Awards season craziness is almost over! With the release of American Sniper and Whiplash, six of the eight nominees for Best Picture have now come to South African cinema. Unfortunately you’ll still have to wait a bit for The Theory of Everything and The Grand Budapest Hotel – but they will be out in the next month so I’m sure you can hold out until then.
From director Clint Eastwood comes AMERICAN SNIPER, starring Bradley Cooper as Chris Kyle, the most lethal sniper in U.S. military history. But there was much more to this true American hero than his skill with a rifle. U.S. Navy SEAL sniper Chris Kyle is sent to Iraq with only one mission: to protect his brothers-in-arms. His pinpoint accuracy saves countless lives on the battlefield and, as stories of his courageous exploits spread, he earns the nickname “Legend.” However, his reputation is also growing behind enemy lines, putting a price on his head and making him a prime target of insurgents. Despite the danger, as well as the toll on his family at home, Chris serves through four harrowing tours of duty in Iraq, becoming emblematic of the SEAL creed to “leave no man behind.” But upon returning home, Chris finds that it is the war he can’t leave behind.
Even though American Sniper has racked up an impressive 6 Academy Award nominations, it still has a few niggles. It works incredibly well almost the whole way through, with excellent performances by Bradley Cooper and Sienna Miller, and the accomplished directing we’d expect from Clint Eastwood. But, it does occasionally fall short, with a typical Hollywood-ization of the true story, and a slapdash anticlimactic ending, both of which very much detract from just how good the movie could be. Kervyn rates it worthy of 3.5/5 stars.
Andrew Neyman is an ambitious young jazz drummer, single-minded in his pursuit to rise to the top of his elite east coast music conservatory. Plagued by the failed writing career of his father, Andrew hungers day and night to become one of the greats. Terence Fletcher, an instructor equally known for his teaching talents as for his terrifying methods, leads the top jazz ensemble in the school. Fletcher discovers Andrew and transfers the aspiring drummer into his band, forever changing the young man’s life. Andrew’s passion to achieve perfection quickly spirals into obsession, as his ruthless teacher continues to push him to the brink of both his ability-and his sanity.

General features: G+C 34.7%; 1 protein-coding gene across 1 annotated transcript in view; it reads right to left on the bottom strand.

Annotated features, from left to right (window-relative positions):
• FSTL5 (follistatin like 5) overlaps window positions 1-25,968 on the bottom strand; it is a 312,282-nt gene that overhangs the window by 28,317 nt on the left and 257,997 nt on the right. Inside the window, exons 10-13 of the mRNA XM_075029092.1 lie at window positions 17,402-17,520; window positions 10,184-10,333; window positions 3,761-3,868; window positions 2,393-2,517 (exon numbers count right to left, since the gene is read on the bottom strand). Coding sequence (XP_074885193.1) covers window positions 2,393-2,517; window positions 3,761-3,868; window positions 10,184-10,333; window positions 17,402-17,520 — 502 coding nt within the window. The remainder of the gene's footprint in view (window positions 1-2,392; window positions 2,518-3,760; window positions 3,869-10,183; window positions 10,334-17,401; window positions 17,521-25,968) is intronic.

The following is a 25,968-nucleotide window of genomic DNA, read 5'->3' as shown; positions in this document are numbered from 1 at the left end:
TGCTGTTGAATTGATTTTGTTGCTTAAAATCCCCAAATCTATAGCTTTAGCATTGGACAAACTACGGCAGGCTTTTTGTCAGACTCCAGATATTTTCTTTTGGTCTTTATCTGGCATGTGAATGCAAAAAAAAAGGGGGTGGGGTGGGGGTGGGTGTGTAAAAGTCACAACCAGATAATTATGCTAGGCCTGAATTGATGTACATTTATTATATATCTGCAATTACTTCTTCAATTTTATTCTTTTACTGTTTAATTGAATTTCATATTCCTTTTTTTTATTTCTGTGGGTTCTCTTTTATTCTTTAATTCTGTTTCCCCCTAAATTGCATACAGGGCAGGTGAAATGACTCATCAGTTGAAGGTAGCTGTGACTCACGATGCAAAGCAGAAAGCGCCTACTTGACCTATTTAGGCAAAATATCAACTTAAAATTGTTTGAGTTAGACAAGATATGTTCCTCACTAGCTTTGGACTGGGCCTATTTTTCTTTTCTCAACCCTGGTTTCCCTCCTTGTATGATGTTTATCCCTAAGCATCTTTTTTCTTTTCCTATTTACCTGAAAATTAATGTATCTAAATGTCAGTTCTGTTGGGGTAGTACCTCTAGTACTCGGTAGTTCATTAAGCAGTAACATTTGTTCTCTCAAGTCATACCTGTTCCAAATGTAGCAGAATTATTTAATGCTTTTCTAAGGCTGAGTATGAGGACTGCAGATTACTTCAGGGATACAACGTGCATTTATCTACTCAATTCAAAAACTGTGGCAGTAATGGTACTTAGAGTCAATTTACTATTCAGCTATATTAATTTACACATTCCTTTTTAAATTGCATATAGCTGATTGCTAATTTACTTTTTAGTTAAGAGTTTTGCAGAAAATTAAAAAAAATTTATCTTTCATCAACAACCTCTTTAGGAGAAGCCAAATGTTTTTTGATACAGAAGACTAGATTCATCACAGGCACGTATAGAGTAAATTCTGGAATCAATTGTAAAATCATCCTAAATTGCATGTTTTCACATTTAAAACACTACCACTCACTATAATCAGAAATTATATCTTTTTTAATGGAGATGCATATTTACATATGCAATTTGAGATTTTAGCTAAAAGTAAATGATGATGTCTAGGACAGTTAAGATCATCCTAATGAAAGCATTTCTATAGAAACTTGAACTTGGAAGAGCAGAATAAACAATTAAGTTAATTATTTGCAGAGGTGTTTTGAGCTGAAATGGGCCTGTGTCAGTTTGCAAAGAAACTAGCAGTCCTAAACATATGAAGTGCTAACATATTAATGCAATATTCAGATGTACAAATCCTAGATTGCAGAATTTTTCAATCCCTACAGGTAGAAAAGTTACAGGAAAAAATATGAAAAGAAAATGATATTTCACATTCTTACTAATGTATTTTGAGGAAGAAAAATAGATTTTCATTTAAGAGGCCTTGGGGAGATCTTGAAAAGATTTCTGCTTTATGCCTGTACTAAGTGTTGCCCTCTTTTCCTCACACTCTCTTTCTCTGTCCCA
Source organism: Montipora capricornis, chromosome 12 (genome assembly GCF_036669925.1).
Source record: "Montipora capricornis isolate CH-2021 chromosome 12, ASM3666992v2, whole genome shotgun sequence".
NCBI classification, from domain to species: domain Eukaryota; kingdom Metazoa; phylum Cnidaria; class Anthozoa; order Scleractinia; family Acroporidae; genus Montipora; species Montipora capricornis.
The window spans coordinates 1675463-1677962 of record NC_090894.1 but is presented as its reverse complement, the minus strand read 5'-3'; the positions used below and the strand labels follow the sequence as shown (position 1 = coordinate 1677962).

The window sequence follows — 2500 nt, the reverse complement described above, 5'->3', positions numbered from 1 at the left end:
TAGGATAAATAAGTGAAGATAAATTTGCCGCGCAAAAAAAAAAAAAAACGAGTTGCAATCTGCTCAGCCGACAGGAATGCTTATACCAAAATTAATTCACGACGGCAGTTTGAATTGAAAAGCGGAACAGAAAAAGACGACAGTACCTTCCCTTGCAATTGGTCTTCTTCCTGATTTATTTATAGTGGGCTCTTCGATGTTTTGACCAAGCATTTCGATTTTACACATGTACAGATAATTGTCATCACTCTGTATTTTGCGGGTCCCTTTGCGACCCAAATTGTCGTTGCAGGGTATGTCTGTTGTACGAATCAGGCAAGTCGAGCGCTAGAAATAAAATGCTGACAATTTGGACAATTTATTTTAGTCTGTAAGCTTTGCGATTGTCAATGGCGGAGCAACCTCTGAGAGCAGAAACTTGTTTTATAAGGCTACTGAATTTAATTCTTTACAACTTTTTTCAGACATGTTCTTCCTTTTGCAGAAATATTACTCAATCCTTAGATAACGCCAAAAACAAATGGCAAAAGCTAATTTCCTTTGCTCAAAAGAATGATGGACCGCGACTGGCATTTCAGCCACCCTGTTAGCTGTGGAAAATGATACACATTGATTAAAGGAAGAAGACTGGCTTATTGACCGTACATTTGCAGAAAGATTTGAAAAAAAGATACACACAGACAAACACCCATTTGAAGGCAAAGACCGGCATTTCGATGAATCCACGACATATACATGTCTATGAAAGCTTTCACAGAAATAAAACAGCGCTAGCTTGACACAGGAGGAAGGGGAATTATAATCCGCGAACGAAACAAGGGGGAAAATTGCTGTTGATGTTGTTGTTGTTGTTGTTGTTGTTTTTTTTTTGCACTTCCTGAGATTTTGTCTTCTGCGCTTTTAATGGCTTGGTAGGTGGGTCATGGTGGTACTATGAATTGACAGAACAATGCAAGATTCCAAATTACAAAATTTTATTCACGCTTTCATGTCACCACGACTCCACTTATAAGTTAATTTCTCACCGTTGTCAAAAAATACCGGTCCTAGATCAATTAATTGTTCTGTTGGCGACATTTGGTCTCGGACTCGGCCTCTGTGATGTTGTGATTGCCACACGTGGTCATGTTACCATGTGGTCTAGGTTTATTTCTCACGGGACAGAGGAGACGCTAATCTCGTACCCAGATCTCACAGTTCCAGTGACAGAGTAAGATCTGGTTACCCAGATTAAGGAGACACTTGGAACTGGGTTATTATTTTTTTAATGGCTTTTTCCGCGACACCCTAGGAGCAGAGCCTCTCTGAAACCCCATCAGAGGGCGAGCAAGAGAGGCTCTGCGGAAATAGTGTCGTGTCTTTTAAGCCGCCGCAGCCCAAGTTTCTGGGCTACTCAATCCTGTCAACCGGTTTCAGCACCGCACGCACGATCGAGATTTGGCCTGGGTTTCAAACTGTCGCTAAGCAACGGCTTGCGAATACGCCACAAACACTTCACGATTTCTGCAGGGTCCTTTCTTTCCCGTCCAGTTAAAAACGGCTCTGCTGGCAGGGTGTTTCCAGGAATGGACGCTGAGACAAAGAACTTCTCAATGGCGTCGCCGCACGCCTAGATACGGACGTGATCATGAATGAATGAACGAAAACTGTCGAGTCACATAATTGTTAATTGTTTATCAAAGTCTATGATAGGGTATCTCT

And another major Oscar contender, but this one might be more worth your time. Up for 5 Academy Awards, Whiplash is a dark, intense, uplifting, heart-breaking and emotionally exhausting movie with a towering performance by J.K. Simmons, who monopolizes every scene he’s in. Kervyn wholeheartedly endorses it with 4.5/5 stars, so you know it’s not to be missed.
Directed and produced by Tim Burton, BIG EYES is based on the true story of Walter Keane (Christoph Waltz), who was one of the most successful painters of the 1950s and early 1960s. The artist earned staggering notoriety by revolutionizing the commercialization and accessibility of popular art with his enigmatic paintings of waifs with big eyes. The truth would eventually be discovered though: Keane’s art was actually not created by him at all, but by his wife, Margaret (Amy Adams). The Keanes, it seemed, had been living a lie that had grown to gigantic proportions. BIG EYES centers on Margaret’s awakening as an artist, the phenomenal success of her paintings, and her tumultuous relationship with her husband, who was catapulted to international fame while taking credit for her work.
What? A Tim Burton movie that doesn’t star Johnny Depp OR Helena Bonham-Carter? This is… just… weird. Though not without its drawbacks, Big Eyes still gets generally favourable reviews, plus a surprise Golden Globe win for Amy Adams, totalling a decent 69% on Rotten Tomatoes.
CAKE follows the story of the acerbic, hilarious Claire Simmons (Jennifer Aniston), who becomes fascinated by the suicide of a woman in her chronic pain support group.
Well this is disappointing. Apparently, the only thing that makes Cake worthwhile is Jennifer Aniston’s incredibly strong and honest performance (critics agree it’s her best dramatic role to date), otherwise the movie comes across as artificial, directionless and generally wallowing in self-pity. And the trailer made it look so good too…
Based on the best-selling novel by Zane, ADDICTED is a sexy and provocative thriller about desire and the dangers of indiscretion. Successful businesswoman Zoe Reynard (Sharon Leal) appears to have attained it all – the dream husband she loves (Boris Kodjoe), two wonderful children and a flourishing career. As perfect as everything appears from the outside, Zoe is still drawn to temptations she cannot escape or resist. As she pursues a secretive life, Zoe finds herself risking it all when she heads down a perilous path she may not survive.
Written and acted like a daytime soap-opera, Addicted might manage to get some laughs out of you, but seeing as it’s supposed to be a drama, that’s not a good thing. Part steamy sexy thriller, part morality lesson, it could have worked as erotica if it didn’t take itself so seriously, but instead doesn’t take itself seriously enough to be a genuine look into sexual compulsion. Meh, it’s probably still better than Fifty Shades of Grey.
Last Updated: February 20, 2015